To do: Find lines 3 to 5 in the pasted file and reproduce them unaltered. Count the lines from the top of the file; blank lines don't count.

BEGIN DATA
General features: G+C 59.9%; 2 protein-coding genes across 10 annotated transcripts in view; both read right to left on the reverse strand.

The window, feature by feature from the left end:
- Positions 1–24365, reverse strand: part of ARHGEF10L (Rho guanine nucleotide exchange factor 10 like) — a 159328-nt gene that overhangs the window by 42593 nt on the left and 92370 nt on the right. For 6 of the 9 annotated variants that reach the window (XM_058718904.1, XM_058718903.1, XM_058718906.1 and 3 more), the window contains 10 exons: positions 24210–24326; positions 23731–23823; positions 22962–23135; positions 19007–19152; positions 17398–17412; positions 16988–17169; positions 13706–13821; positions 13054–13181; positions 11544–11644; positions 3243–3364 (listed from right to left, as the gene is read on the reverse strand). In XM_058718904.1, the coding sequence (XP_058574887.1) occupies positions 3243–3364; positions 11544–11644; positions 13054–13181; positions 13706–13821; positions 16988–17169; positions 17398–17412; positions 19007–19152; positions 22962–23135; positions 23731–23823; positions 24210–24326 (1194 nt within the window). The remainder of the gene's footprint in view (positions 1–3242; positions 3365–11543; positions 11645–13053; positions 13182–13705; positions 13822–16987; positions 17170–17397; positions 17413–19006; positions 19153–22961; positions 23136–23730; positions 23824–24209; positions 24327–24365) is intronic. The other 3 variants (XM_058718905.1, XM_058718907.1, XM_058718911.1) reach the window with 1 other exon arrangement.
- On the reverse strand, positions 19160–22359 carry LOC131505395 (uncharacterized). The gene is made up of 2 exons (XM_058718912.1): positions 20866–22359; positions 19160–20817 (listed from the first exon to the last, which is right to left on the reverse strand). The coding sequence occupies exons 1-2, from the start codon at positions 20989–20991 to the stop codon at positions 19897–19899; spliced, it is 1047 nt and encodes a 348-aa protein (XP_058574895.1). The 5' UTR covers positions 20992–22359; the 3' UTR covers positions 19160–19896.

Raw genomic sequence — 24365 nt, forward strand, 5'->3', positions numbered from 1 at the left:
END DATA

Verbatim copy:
- Positions 1–24365, reverse strand: part of ARHGEF10L (Rho guanine nucleotide exchange factor 10 like) — a 159328-nt gene that overhangs the window by 42593 nt on the left and 92370 nt on the right. For 6 of the 9 annotated variants that reach the window (XM_058718904.1, XM_058718903.1, XM_058718906.1 and 3 more), the window contains 10 exons: positions 24210–24326; positions 23731–23823; positions 22962–23135; positions 19007–19152; positions 17398–17412; positions 16988–17169; positions 13706–13821; positions 13054–13181; positions 11544–11644; positions 3243–3364 (listed from right to left, as the gene is read on the reverse strand). In XM_058718904.1, the coding sequence (XP_058574887.1) occupies positions 3243–3364; positions 11544–11644; positions 13054–13181; positions 13706–13821; positions 16988–17169; positions 17398–17412; positions 19007–19152; positions 22962–23135; positions 23731–23823; positions 24210–24326 (1194 nt within the window). The remainder of the gene's footprint in view (positions 1–3242; positions 3365–11543; positions 11645–13053; positions 13182–13705; positions 13822–16987; positions 17170–17397; positions 17413–19006; positions 19153–22961; positions 23136–23730; positions 23824–24209; positions 24327–24365) is intronic. The other 3 variants (XM_058718905.1, XM_058718907.1, XM_058718911.1) reach the window with 1 other exon arrangement.
- On the reverse strand, positions 19160–22359 carry LOC131505395 (uncharacterized). The gene is made up of 2 exons (XM_058718912.1): positions 20866–22359; positions 19160–20817 (listed from the first exon to the last, which is right to left on the reverse strand). The coding sequence occupies exons 1-2, from the start codon at positions 20989–20991 to the stop codon at positions 19897–19899; spliced, it is 1047 nt and encodes a 348-aa protein (XP_058574895.1). The 5' UTR covers positions 20992–22359; the 3' UTR covers positions 19160–19896.

Raw genomic sequence — 24365 nt, forward strand, 5'->3', positions numbered from 1 at the left: